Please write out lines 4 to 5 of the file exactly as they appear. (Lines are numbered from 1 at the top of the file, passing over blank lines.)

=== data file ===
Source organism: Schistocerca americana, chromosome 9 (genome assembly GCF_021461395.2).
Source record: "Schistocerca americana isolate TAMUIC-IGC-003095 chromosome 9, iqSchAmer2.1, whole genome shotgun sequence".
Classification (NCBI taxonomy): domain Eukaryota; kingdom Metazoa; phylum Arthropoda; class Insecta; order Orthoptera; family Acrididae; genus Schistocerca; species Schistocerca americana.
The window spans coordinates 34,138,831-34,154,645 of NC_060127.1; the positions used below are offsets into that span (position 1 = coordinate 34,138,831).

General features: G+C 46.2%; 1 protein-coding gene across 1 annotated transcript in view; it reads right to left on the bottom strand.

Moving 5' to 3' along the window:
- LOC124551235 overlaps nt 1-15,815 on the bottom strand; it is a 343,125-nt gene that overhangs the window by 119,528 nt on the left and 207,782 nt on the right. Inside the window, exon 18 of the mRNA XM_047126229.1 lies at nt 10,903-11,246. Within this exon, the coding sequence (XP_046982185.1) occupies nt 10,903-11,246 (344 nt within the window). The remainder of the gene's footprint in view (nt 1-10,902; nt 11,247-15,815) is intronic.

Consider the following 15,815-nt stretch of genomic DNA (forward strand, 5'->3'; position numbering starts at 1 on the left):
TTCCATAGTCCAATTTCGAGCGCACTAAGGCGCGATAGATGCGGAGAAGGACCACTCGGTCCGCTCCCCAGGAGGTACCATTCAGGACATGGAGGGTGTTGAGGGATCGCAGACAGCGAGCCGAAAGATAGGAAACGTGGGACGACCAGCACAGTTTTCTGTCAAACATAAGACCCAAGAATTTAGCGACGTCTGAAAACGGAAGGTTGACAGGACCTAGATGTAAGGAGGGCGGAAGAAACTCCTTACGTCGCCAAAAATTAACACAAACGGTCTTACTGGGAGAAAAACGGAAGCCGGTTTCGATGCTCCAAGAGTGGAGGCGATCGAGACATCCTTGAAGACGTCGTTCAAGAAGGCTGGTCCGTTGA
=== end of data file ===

The window spans coordinates 34,138,831-34,154,645 of NC_060127.1; the positions used below are offsets into that span (position 1 = coordinate 34,138,831).

General features: G+C 46.2%; 1 protein-coding gene across 1 annotated transcript in view; it reads right to left on the bottom strand.